Forget to Forget
--Where there we were once, there we are inhabited forever.
There are scenes our eyes pass by everyday that can become sights
Only when inhabited by our bodies. We see once and imagine all,
And all but one are nothing but proper nouns to be forgotten.
I keep so many names so long that they point to nothing
But the once-upon-a-time themselves.
There is a town called Big Factory which means first love and heartache,
A kind of milk powder that brings torture to your baby,
Who cries harder than others but cannot tell you why.
There is a title called Well-Wrought Urn that promotes study reading but maintains
Indetermination over truth, as all are texts open to all interpretative perspectives.
Last night when I was writing a poem, trying to balance morality and death with love,
My wife cried herself awake from a nightmare.
In the countryside she walks in eroticizing air, where beautiful leeks weep for help,
Saying they itch all over under the skin, for their blood is full of worms of pesticide.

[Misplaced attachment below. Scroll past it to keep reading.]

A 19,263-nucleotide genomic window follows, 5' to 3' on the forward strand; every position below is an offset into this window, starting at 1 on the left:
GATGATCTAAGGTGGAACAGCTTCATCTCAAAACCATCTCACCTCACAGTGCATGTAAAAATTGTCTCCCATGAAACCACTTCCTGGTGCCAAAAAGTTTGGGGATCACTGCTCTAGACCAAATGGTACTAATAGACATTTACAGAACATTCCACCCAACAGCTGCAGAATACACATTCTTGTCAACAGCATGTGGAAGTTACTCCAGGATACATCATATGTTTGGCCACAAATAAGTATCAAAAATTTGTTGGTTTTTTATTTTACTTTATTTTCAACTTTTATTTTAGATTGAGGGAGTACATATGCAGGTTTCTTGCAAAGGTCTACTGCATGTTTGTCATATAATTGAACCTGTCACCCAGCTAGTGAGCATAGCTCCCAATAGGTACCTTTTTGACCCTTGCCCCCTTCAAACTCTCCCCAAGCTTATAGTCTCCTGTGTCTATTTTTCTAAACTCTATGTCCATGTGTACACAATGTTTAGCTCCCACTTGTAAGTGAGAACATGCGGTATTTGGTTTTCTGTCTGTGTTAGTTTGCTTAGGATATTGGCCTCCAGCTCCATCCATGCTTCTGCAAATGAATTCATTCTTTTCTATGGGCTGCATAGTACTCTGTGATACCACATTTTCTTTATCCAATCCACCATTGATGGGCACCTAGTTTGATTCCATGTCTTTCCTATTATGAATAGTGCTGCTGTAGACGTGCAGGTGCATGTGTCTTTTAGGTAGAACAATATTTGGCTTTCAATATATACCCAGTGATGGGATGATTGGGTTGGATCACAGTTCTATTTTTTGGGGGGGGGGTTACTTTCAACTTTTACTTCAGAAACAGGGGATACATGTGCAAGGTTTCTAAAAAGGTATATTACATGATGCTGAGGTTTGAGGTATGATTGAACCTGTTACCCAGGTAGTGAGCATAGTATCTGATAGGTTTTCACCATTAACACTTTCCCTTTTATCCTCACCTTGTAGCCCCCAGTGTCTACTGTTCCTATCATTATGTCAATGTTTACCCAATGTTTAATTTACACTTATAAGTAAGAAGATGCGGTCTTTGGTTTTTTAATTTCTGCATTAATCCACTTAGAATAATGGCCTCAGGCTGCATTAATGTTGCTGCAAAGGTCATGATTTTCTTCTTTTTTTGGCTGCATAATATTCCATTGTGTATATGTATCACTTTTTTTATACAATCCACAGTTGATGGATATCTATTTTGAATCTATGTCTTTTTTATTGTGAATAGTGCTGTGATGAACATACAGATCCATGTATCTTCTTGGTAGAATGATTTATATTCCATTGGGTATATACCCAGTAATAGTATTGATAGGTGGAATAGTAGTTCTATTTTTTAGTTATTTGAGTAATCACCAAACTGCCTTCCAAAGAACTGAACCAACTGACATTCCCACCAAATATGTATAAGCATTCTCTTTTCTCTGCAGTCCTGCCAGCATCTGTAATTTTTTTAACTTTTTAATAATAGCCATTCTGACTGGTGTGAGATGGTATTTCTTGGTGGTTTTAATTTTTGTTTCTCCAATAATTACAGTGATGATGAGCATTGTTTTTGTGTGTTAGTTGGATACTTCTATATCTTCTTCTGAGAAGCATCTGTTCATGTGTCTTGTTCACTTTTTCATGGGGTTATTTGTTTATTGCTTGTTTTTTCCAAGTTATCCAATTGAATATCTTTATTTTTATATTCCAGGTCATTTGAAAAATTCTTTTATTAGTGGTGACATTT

The wind is too soft to thrash them and she cannot lend hands to them either.
I gave her a glass of water, saying this is the last soup of our lifetime tears;
I held her in my arms as if we were under Meng Po Pavilion by Frustration Bridge
That connects our road to Yellow Fountain Ave.,
The water below running silver and gold, and our eyes almost blind.
The water runs down into her like time through us, traceless, painless, as the bad of dreams ease.
We need bad dreams to delay us from drifting toward oblivion,
We need a startle, a gyring halt so that we can talk to each other’s eyes
And forget to forget and remember.
Now let me describe to you a scene of snow field where a blue bird jumps,
Writing a love letter to the sun, which I may whisper to your ears.
September 17, 2008